'I did love that company': Former employee speaks on racial discrimination against Founders

Founders has closed its Detroit taproom until further notice as a former employee explains why he's suing one of the largest breweries in the state for racial discrimination.

"I did love that company with all of my heart," said Tracy Evans.

Evans spent four years with Founders Brewing. First in Grand Rapids and then at its Detroit taproom, he describes in a lawsuit a culture of racism within the company -- where he was one of very few people of color, where white colleagues found it funny to designate office printers as the "white guy printer" and the "black guy printer", where the N-word was used, and when brought to the attention of human resources, white employees received nothing more than a slap on the wrist.

"It gets to the point where it's just too much and any minority - a person of color, women - we go through this all the time. This isn't new," he said.

RELATED: Founders closing Detroit taproom amid racial discrimination lawsuit

"He had tried to stand up to the treatment that was going on and some of the issues and was punished for doing so," said Evans' attorney Jack Schulz.

Schulz says Evans was passed over for promotions and was eventually fired when he threatened to go to Grand Rapids and tell the founders of Founders about the racism. The case has been making its way through the courts without much publicity until this week.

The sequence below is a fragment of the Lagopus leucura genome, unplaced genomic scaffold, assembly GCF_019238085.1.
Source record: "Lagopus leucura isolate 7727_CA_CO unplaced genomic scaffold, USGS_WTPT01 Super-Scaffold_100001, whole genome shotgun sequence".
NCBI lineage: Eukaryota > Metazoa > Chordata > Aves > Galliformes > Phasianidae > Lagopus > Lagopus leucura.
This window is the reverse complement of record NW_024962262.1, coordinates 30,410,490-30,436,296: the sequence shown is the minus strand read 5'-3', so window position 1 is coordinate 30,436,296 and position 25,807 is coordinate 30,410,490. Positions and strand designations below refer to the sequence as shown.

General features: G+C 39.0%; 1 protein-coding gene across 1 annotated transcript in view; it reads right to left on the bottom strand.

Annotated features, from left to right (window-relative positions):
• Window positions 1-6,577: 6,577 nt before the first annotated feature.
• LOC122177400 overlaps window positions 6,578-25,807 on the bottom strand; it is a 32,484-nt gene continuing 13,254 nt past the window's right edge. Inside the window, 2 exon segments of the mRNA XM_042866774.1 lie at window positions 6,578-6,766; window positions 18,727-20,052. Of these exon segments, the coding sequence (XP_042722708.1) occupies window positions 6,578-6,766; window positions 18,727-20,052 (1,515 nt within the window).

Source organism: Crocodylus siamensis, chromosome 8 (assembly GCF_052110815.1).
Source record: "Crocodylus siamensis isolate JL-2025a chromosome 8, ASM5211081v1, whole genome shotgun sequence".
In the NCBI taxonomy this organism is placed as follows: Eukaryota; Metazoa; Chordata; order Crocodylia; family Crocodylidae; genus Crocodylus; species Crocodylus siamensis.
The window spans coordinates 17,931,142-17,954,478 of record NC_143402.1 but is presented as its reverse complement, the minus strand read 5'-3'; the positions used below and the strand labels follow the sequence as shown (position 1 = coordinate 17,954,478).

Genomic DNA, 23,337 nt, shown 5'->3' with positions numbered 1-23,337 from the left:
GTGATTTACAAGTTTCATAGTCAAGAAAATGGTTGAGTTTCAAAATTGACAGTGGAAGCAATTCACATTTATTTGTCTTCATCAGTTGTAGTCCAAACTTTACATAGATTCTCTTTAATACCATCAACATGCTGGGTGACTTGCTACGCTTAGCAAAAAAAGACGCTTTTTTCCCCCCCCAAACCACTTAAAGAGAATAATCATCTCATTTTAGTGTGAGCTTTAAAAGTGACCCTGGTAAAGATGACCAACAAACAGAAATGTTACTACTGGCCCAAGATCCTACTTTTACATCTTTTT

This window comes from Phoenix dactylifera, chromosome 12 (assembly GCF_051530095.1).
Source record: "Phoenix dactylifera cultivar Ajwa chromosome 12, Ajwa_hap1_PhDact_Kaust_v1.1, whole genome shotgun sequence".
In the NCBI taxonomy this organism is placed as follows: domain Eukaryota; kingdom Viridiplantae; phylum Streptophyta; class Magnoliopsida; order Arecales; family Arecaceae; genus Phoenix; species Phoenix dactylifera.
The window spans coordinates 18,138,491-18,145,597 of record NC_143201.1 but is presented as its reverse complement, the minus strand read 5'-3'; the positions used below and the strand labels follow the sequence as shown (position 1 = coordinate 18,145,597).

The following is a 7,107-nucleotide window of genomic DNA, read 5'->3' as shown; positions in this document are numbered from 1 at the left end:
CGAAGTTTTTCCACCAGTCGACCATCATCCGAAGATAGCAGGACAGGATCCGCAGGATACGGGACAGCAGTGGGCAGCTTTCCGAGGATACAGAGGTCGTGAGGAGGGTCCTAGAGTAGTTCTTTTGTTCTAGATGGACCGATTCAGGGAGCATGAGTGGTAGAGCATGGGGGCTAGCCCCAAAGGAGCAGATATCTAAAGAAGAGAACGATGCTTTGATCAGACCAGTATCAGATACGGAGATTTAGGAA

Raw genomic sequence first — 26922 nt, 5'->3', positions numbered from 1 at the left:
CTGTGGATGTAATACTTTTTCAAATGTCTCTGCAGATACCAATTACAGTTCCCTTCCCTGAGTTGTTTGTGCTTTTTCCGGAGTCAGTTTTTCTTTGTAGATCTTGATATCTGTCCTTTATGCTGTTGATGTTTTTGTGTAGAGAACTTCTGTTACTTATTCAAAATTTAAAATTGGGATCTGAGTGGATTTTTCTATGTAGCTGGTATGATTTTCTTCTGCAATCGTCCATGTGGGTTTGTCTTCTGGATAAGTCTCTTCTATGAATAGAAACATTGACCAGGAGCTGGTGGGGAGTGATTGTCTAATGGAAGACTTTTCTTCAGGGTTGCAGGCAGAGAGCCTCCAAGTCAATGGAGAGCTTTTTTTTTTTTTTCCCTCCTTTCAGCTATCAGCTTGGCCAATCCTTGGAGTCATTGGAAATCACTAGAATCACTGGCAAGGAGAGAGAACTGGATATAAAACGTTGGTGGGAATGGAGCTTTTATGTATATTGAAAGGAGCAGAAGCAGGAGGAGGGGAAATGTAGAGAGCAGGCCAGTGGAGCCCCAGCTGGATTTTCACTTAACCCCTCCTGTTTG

"If you're going to play this game - if you're going to deny the obvious, let's see how much obvious you'll deny," said Evans' attorney Jack Schulz.

In a leaked deposition published in the Detroit Metro Times, general manager Dominic Ryan refused to acknowledge that Evans is black and claimed to not know the race of Barack Obama, Michael Jordan or Kwame Kilpatrick. That set off a firestorm with dozens of bars and restaurants severing ties and pulling Founders from their menus.

"They as an employer should be defending their employees. They should have defended Tracy, they should defend their employees now. There are beer reps out there now who are uncertain what their future has because we are one of over 100 plus accounts that have dropped Founders," said Bobcat Bonnie's owner Matt Buskard.

On Friday, Founders went so far as to close the Detroit taproom indefinitely, citing concerns for employees' safety, but saying those employees would still be paid.

Founders has also pulled out of the beer festival at Eastern Market this weekend and has canceled the release of one of their most popular beers. 

"We thought, if we could come down there, open up a taproom, invest millions of dollars into that neighborhood, employ - right now we're around 60 people - we want to do our part to be a part of that community," said Dave Engbers.

Engbers one of the Founders of the brewing company. He says the Detroit taproom will re-open when the time is right but denies the company has a problem.

"I don't think we have a cultural problem for Founders at all. Founders was built on the basis of bringing people from all different backgrounds together," he said.

But with people and companies now boycotting the beer, the future seems uncertain.

"People are starting to use their voice and also use their dollars. We have this ability to spend our dollars in these places, and sometimes we don't realize that. We're making an impact and we just want to continue to do that," Evans said.

The next step in the lawsuit is court-ordered mediation on Monday.